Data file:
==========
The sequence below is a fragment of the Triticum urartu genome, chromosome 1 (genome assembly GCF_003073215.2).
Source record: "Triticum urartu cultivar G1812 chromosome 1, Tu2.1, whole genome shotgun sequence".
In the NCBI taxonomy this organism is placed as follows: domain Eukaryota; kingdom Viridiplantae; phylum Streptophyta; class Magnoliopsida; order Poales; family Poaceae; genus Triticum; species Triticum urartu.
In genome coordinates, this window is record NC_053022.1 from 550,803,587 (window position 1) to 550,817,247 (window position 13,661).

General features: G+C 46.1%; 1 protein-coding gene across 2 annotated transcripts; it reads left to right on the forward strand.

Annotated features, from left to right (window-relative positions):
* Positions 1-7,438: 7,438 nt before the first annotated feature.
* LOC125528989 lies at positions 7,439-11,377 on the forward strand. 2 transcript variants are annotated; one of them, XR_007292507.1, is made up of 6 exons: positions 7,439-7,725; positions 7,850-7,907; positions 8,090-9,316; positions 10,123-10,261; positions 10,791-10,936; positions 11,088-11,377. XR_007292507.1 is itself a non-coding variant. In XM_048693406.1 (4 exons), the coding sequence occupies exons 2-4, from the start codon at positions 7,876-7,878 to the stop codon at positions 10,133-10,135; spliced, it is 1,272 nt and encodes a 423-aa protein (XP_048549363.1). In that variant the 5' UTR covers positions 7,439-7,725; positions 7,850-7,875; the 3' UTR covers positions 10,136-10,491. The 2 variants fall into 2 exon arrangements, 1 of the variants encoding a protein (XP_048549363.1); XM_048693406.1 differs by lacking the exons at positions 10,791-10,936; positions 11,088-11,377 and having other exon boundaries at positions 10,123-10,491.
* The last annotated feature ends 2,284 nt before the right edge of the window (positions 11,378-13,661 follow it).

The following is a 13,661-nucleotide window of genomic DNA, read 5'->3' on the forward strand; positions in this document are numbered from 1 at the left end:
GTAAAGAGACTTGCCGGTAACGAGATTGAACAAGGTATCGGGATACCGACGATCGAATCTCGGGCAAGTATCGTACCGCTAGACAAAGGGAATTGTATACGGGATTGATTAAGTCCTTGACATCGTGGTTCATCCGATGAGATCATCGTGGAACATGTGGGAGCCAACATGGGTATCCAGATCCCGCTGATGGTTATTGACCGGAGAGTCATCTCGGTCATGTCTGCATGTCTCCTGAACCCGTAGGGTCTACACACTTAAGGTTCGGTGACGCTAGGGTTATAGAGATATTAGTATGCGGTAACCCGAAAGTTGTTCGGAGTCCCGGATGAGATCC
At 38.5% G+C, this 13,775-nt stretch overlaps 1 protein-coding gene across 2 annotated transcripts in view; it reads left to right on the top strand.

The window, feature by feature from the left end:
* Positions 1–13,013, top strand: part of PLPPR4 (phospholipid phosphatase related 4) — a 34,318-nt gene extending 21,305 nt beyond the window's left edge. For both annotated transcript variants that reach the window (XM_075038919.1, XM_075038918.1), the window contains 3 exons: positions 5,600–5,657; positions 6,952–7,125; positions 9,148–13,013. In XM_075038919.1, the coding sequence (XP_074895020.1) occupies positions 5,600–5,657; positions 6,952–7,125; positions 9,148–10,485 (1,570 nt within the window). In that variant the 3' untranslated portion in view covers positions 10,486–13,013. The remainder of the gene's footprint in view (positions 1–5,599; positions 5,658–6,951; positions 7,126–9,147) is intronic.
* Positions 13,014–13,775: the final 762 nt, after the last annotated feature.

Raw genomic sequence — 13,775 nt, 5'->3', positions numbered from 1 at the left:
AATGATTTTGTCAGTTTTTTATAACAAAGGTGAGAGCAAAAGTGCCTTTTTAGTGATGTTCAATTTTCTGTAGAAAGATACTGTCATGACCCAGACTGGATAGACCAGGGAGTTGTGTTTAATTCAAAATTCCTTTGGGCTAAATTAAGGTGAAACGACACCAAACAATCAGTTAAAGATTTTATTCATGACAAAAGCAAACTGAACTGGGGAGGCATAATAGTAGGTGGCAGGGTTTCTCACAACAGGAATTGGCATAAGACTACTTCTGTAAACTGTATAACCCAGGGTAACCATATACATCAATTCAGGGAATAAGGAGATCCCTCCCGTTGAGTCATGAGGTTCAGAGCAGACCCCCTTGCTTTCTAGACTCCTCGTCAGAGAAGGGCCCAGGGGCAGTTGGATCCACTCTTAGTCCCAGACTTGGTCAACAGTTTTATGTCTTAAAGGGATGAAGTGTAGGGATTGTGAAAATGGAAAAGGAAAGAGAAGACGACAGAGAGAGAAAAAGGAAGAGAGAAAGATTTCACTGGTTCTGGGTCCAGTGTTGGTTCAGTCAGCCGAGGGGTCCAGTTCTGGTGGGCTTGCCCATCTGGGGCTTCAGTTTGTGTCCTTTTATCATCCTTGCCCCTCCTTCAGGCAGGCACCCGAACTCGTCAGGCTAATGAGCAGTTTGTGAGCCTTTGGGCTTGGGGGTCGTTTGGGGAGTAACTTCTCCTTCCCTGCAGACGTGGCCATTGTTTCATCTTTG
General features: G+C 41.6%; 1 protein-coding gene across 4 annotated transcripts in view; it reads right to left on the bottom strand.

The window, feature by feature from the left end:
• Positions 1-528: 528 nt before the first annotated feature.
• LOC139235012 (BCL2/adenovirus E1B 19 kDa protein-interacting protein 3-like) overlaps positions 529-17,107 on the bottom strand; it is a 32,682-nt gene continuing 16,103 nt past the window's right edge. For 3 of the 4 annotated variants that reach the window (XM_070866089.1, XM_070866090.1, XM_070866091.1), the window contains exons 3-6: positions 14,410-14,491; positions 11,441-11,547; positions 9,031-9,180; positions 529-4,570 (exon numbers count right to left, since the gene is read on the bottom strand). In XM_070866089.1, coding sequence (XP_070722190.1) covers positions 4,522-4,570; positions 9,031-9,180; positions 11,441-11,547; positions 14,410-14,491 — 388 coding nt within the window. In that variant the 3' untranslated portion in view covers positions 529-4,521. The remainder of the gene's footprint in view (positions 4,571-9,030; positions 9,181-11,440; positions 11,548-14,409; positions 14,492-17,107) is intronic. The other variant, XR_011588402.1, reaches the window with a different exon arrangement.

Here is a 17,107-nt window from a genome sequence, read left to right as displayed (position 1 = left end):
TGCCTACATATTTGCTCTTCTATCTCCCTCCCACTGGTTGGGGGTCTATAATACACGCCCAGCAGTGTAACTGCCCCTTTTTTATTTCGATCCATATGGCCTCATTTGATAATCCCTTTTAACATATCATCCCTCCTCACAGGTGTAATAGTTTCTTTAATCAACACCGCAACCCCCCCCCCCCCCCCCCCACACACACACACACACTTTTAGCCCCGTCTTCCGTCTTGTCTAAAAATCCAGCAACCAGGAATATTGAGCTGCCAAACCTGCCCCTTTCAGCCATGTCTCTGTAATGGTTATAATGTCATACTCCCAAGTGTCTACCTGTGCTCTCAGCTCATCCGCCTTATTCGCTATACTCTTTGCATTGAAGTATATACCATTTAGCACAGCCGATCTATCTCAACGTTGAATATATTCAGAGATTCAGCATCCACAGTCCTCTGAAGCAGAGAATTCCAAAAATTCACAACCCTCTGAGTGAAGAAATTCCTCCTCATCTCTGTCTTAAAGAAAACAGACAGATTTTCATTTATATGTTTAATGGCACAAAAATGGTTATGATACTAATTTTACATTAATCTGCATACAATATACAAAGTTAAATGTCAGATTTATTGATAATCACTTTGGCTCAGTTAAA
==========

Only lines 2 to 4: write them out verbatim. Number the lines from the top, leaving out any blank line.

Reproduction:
Source record: "Triticum urartu cultivar G1812 chromosome 1, Tu2.1, whole genome shotgun sequence".
In the NCBI taxonomy this organism is placed as follows: domain Eukaryota; kingdom Viridiplantae; phylum Streptophyta; class Magnoliopsida; order Poales; family Poaceae; genus Triticum; species Triticum urartu.
In genome coordinates, this window is record NC_053022.1 from 550,803,587 (window position 1) to 550,817,247 (window position 13,661).